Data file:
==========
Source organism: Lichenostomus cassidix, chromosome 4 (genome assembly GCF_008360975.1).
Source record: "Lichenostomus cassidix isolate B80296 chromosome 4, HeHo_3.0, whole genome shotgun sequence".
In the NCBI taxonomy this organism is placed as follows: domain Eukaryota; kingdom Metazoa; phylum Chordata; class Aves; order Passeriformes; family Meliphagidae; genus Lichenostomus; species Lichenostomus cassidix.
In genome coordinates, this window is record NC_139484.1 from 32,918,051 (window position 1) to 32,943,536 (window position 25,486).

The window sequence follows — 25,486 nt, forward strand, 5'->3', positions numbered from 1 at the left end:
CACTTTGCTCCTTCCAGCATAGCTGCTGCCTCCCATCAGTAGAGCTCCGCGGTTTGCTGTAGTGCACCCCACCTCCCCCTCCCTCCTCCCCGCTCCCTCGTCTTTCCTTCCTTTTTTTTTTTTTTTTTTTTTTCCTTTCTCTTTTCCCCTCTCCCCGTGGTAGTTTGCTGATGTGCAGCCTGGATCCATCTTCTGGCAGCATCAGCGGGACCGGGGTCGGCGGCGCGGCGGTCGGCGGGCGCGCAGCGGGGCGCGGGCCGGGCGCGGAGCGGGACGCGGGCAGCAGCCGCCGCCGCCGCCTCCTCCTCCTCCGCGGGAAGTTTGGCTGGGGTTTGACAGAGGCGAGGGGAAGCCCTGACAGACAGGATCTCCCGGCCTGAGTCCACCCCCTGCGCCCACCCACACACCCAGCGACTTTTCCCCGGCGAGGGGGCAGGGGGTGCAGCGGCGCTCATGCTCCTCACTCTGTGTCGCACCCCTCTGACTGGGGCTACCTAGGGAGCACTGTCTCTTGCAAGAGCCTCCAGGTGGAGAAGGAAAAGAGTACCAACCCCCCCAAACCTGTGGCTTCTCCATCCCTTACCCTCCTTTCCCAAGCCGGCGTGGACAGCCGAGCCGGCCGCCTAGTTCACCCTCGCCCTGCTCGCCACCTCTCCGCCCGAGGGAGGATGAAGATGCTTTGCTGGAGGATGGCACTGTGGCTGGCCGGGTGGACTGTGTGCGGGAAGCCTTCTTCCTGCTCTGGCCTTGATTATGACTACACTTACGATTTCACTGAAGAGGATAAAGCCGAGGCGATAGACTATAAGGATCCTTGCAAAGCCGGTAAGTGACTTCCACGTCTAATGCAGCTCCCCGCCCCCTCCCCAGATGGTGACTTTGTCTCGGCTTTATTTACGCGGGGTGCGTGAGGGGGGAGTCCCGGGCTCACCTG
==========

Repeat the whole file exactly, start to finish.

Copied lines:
Source organism: Lichenostomus cassidix, chromosome 4 (genome assembly GCF_008360975.1).
Source record: "Lichenostomus cassidix isolate B80296 chromosome 4, HeHo_3.0, whole genome shotgun sequence".
In the NCBI taxonomy this organism is placed as follows: domain Eukaryota; kingdom Metazoa; phylum Chordata; class Aves; order Passeriformes; family Meliphagidae; genus Lichenostomus; species Lichenostomus cassidix.
In genome coordinates, this window is record NC_139484.1 from 32,918,051 (window position 1) to 32,943,536 (window position 25,486).

The window sequence follows — 25,486 nt, forward strand, 5'->3', positions numbered from 1 at the left end:
CACTTTGCTCCTTCCAGCATAGCTGCTGCCTCCCATCAGTAGAGCTCCGCGGTTTGCTGTAGTGCACCCCACCTCCCCCTCCCTCCTCCCCGCTCCCTCGTCTTTCCTTCCTTTTTTTTTTTTTTTTTTTTTTCCTTTCTCTTTTCCCCTCTCCCCGTGGTAGTTTGCTGATGTGCAGCCTGGATCCATCTTCTGGCAGCATCAGCGGGACCGGGGTCGGCGGCGCGGCGGTCGGCGGGCGCGCAGCGGGGCGCGGGCCGGGCGCGGAGCGGGACGCGGGCAGCAGCCGCCGCCGCCGCCTCCTCCTCCTCCGCGGGAAGTTTGGCTGGGGTTTGACAGAGGCGAGGGGAAGCCCTGACAGACAGGATCTCCCGGCCTGAGTCCACCCCCTGCGCCCACCCACACACCCAGCGACTTTTCCCCGGCGAGGGGGCAGGGGGTGCAGCGGCGCTCATGCTCCTCACTCTGTGTCGCACCCCTCTGACTGGGGCTACCTAGGGAGCACTGTCTCTTGCAAGAGCCTCCAGGTGGAGAAGGAAAAGAGTACCAACCCCCCCAAACCTGTGGCTTCTCCATCCCTTACCCTCCTTTCCCAAGCCGGCGTGGACAGCCGAGCCGGCCGCCTAGTTCACCCTCGCCCTGCTCGCCACCTCTCCGCCCGAGGGAGGATGAAGATGCTTTGCTGGAGGATGGCACTGTGGCTGGCCGGGTGGACTGTGTGCGGGAAGCCTTCTTCCTGCTCTGGCCTTGATTATGACTACACTTACGATTTCACTGAAGAGGATAAAGCCGAGGCGATAGACTATAAGGATCCTTGCAAAGCCGGTAAGTGACTTCCACGTCTAATGCAGCTCCCCGCCCCCTCCCCAGATGGTGACTTTGTCTCGGCTTTATTTACGCGGGGTGCGTGAGGGGGGAGTCCCGGGCTCACCTG